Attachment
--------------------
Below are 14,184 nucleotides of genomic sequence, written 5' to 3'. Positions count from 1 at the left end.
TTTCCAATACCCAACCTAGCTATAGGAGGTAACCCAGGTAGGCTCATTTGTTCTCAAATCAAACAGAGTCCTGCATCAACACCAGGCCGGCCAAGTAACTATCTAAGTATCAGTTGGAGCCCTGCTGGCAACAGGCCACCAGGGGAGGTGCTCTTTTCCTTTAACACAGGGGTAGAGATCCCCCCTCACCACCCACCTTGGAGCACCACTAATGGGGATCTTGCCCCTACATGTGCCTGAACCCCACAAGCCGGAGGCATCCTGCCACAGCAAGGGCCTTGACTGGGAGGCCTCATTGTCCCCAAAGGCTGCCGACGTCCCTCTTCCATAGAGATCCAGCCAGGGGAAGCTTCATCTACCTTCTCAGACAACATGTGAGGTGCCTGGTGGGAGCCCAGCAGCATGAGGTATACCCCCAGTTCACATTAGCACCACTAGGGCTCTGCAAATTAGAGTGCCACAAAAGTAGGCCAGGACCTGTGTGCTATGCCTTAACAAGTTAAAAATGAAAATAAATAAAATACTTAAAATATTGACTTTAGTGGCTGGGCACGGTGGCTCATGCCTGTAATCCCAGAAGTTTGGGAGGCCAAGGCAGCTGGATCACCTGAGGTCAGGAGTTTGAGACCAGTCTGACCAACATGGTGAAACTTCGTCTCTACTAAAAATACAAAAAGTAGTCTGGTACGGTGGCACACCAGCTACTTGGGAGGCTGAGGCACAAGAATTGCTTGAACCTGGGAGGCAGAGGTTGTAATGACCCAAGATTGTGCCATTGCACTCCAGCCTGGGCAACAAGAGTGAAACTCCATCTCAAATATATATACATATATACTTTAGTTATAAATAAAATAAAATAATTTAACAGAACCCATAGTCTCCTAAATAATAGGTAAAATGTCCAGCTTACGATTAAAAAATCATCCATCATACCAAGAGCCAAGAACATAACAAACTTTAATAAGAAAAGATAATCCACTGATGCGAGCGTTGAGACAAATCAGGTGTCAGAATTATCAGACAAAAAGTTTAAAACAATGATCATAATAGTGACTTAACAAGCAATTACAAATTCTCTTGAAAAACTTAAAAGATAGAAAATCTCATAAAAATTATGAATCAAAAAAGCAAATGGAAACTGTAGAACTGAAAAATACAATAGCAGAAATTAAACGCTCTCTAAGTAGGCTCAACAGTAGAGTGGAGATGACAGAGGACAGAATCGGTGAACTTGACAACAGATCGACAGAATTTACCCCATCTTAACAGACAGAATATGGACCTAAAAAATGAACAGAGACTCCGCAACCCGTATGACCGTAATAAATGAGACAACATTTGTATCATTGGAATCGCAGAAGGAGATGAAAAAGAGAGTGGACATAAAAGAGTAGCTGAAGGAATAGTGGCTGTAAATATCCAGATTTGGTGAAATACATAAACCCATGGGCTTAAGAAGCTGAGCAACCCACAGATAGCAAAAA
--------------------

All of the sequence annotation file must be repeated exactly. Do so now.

Below are 14,184 nucleotides of genomic sequence, written 5' to 3'. Positions count from 1 at the left end.
TTTCCAATACCCAACCTAGCTATAGGAGGTAACCCAGGTAGGCTCATTTGTTCTCAAATCAAACAGAGTCCTGCATCAACACCAGGCCGGCCAAGTAACTATCTAAGTATCAGTTGGAGCCCTGCTGGCAACAGGCCACCAGGGGAGGTGCTCTTTTCCTTTAACACAGGGGTAGAGATCCCCCCTCACCACCCACCTTGGAGCACCACTAATGGGGATCTTGCCCCTACATGTGCCTGAACCCCACAAGCCGGAGGCATCCTGCCACAGCAAGGGCCTTGACTGGGAGGCCTCATTGTCCCCAAAGGCTGCCGACGTCCCTCTTCCATAGAGATCCAGCCAGGGGAAGCTTCATCTACCTTCTCAGACAACATGTGAGGTGCCTGGTGGGAGCCCAGCAGCATGAGGTATACCCCCAGTTCACATTAGCACCACTAGGGCTCTGCAAATTAGAGTGCCACAAAAGTAGGCCAGGACCTGTGTGCTATGCCTTAACAAGTTAAAAATGAAAATAAATAAAATACTTAAAATATTGACTTTAGTGGCTGGGCACGGTGGCTCATGCCTGTAATCCCAGAAGTTTGGGAGGCCAAGGCAGCTGGATCACCTGAGGTCAGGAGTTTGAGACCAGTCTGACCAACATGGTGAAACTTCGTCTCTACTAAAAATACAAAAAGTAGTCTGGTACGGTGGCACACCAGCTACTTGGGAGGCTGAGGCACAAGAATTGCTTGAACCTGGGAGGCAGAGGTTGTAATGACCCAAGATTGTGCCATTGCACTCCAGCCTGGGCAACAAGAGTGAAACTCCATCTCAAATATATATACATATATACTTTAGTTATAAATAAAATAAAATAATTTAACAGAACCCATAGTCTCCTAAATAATAGGTAAAATGTCCAGCTTACGATTAAAAAATCATCCATCATACCAAGAGCCAAGAACATAACAAACTTTAATAAGAAAAGATAATCCACTGATGCGAGCGTTGAGACAAATCAGGTGTCAGAATTATCAGACAAAAAGTTTAAAACAATGATCATAATAGTGACTTAACAAGCAATTACAAATTCTCTTGAAAAACTTAAAAGATAGAAAATCTCATAAAAATTATGAATCAAAAAAGCAAATGGAAACTGTAGAACTGAAAAATACAATAGCAGAAATTAAACGCTCTCTAAGTAGGCTCAACAGTAGAGTGGAGATGACAGAGGACAGAATCGGTGAACTTGACAACAGATCGACAGAATTTACCCCATCTTAACAGACAGAATATGGACCTAAAAAATGAACAGAGACTCCGCAACCCGTATGACCGTAATAAATGAGACAACATTTGTATCATTGGAATCGCAGAAGGAGATGAAAAAGAGAGTGGACATAAAAGAGTAGCTGAAGGAATAGTGGCTGTAAATATCCAGATTTGGTGAAATACATAAACCCATGGGCTTAAGAAGCTGAGCAACCCACAGATAGCAAAAA